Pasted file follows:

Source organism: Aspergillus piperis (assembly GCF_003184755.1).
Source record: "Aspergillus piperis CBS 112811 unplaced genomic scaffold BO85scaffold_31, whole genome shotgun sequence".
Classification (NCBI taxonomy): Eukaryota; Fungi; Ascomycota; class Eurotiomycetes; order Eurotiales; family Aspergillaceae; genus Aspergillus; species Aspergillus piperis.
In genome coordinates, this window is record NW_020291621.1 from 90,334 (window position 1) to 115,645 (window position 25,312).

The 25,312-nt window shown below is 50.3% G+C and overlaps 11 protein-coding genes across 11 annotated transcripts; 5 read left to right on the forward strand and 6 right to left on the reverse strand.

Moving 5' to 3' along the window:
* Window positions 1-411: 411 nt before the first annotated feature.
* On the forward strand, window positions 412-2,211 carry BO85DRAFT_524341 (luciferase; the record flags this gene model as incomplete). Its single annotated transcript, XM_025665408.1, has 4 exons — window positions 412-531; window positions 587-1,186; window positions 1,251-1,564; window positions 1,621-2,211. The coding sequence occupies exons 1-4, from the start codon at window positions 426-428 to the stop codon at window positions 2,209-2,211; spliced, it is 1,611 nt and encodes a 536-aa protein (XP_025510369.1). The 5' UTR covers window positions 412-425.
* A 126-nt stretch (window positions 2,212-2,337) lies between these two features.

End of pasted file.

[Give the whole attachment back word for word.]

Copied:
Source organism: Aspergillus piperis (assembly GCF_003184755.1).
Source record: "Aspergillus piperis CBS 112811 unplaced genomic scaffold BO85scaffold_31, whole genome shotgun sequence".
Classification (NCBI taxonomy): Eukaryota; Fungi; Ascomycota; class Eurotiomycetes; order Eurotiales; family Aspergillaceae; genus Aspergillus; species Aspergillus piperis.
In genome coordinates, this window is record NW_020291621.1 from 90,334 (window position 1) to 115,645 (window position 25,312).

The 25,312-nt window shown below is 50.3% G+C and overlaps 11 protein-coding genes across 11 annotated transcripts; 5 read left to right on the forward strand and 6 right to left on the reverse strand.

Moving 5' to 3' along the window:
* Window positions 1-411: 411 nt before the first annotated feature.
* On the forward strand, window positions 412-2,211 carry BO85DRAFT_524341 (luciferase; the record flags this gene model as incomplete). Its single annotated transcript, XM_025665408.1, has 4 exons — window positions 412-531; window positions 587-1,186; window positions 1,251-1,564; window positions 1,621-2,211. The coding sequence occupies exons 1-4, from the start codon at window positions 426-428 to the stop codon at window positions 2,209-2,211; spliced, it is 1,611 nt and encodes a 536-aa protein (XP_025510369.1). The 5' UTR covers window positions 412-425.
* A 126-nt stretch (window positions 2,212-2,337) lies between these two features.